The Pee Rag ❤︎ Unfiltered Tales of the Blissful Hiker
Thank you for listening! I’d be ETERNALLY grateful if you could RATE and REVIEW The Pee Rag on Apple Podcasts. By doing so, you help others like yourself find the show! As always, feel free to leave a comment below. ~alison
episode 6 show notes ‘n transcript
In this episode:
- The Blissful Hiker awakens to a cacophonous symphony of birdsong, puts on her muddy socks and shoes and walks right back into soul-sucking mud.
- A walk across a farm and road walk take her to a hamburger.
- A rainy night at Apple Dam teaches her how to pack up a damp campsite.
- Trail angels and curious sites keep her company on an easy walk.
- A sidetrip to see magnificent Kauri remind her that she is exactly where she needs to be – walking the Te Araroa.
MUSIC: Poema del Pastor Coya by Angel Lasala as played by Alison Young, flute and Vicki Seldon, piano
available on iTunes
A symphony of birdsong awakens me in the Raetea Forest, a cushion of grass my mattress and just enough water left for breakfast. My shoes and socks are caked with the stuff and I’m putting off placing my feet in them for as long as possible. Out of the forest, through a farm, then onto road. This is one of the major complaints about the Te Araroa.
It’s really not that bad as the road slowly climbs up, the Mangamuka Dairy right at the top of this hill. Apple Dam Camp is another wide grassy spot in the bush and it rained all night long. Waking up in rain is absolutely depleting. Ask any thru-hiker and they will likely tell you that it’s not the rain itself that’s the problem – it’s packing in rain.
I pass pastel colored bee boxes in uneven stacks, buzzing workers swarming the white flowered manuka nearby. A slow moving vehicle crawls closer and two hunters lean out to ensure I take the right turn at the next fork. Even though it’s midday, I pose my standard question, “Do you have a beer you could sell me?”
Only moments to the end, I break off from the rest and take a detour to Manginangina. This moment here, right now is magic, holy, like walking into a cathedral. Muir Woods of Australasia.
Aside from needing to find water and places to camp, the “getting there” aspect was pretty much absent. My walking became an act for its own sake. The continuous, rhythmic perambulation, and my own company and observations, brought me to the present moment of my feet very simply walking on this earth.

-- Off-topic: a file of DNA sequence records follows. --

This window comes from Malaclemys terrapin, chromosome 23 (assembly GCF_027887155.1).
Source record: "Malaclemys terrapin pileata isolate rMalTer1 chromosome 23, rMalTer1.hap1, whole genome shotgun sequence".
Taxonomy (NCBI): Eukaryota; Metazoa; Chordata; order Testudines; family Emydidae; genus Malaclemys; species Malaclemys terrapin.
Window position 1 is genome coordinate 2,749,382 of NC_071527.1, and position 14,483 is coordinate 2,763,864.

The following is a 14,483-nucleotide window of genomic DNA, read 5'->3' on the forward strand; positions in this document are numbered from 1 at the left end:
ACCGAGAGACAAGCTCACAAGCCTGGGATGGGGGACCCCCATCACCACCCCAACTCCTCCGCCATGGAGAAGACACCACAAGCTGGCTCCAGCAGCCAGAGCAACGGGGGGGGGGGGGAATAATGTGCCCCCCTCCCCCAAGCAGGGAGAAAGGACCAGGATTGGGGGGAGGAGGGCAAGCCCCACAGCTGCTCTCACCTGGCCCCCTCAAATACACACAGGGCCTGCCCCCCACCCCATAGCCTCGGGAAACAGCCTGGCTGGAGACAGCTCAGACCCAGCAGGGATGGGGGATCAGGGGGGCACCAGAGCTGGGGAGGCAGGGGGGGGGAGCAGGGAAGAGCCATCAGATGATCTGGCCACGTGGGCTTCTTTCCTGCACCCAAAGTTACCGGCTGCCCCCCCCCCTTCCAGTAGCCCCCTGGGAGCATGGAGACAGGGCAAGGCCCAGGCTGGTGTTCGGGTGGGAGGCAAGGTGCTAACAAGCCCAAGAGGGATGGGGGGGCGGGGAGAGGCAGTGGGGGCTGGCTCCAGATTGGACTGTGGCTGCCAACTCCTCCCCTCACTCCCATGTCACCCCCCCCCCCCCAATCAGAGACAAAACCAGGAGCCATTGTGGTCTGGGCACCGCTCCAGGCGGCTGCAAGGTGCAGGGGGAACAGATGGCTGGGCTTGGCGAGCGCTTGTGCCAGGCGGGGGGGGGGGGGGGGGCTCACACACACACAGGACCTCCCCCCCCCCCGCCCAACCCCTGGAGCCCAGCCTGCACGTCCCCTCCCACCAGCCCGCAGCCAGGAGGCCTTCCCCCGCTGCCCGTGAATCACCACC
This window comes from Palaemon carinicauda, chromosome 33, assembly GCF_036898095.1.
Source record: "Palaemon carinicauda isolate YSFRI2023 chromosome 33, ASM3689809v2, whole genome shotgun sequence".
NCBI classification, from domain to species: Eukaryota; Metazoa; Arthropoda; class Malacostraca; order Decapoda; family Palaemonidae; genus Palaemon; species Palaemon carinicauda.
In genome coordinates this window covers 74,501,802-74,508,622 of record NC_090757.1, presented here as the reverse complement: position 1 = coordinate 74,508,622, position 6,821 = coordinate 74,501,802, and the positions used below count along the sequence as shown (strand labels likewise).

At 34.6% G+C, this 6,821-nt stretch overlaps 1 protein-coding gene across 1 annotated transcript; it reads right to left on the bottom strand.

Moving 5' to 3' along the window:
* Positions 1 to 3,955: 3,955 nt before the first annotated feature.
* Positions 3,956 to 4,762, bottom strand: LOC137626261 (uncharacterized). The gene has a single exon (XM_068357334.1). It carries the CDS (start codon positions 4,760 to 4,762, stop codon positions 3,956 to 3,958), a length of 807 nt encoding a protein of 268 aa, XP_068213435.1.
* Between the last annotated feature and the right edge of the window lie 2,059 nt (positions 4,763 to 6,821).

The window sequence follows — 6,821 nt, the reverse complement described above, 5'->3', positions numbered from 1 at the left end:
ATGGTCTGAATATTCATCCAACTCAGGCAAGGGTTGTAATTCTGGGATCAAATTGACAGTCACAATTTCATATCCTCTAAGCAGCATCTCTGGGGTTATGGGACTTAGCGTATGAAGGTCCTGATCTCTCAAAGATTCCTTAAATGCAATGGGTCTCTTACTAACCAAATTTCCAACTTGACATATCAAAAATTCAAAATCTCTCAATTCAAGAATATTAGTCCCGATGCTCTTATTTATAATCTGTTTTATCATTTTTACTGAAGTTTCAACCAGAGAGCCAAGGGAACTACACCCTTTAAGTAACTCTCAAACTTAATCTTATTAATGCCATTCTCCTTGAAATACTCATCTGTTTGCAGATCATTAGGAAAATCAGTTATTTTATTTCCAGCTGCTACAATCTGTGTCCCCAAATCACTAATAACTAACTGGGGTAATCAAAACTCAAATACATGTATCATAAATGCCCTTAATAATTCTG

And you know what? That’s precisely why I came here.
A symphony of birdsong awakens me in the Raetea Forest, a cushion of grass my matress and just enough water left for breakfast. We spent the night below the summit of Umaumokaroo, not able to make it out of the forest before dark. The views were few and far between, closed in by the lush, overgrown bush. Before I went to bed, I used nearly every wet wipes in my possession to get the mud off my body before crawling into my sleeping bag for what turned out to be a chilly night. But my shoes and socks are caked with the stuff and I’m putting off placing my feet in them for as long as possible.
Ultralighters turn their noses up at any luxury, but there’s no way I’d skimp on camp shoes. Mine are a pair of fake crocs I found at Goodwill. I think there was actually a lawsuit surrounding this brand of gardening clog, as if rubber slip-ons can be trademarked.
They’re slightly too small, and I had the bright idea I could stretch them just by wearing them around the house. What I found out was 1. That doesn’t work and 2. You actually can stretch them by putting them in the dryer for three minutes and then putting them on, boiling hot, after you’ve put on two pairs of thick socks. It worked like a dream, and I have these Frankenstein stretched out clogs on now as I eat breakfast and pack up Olive Oyl, my drab-colored backpack.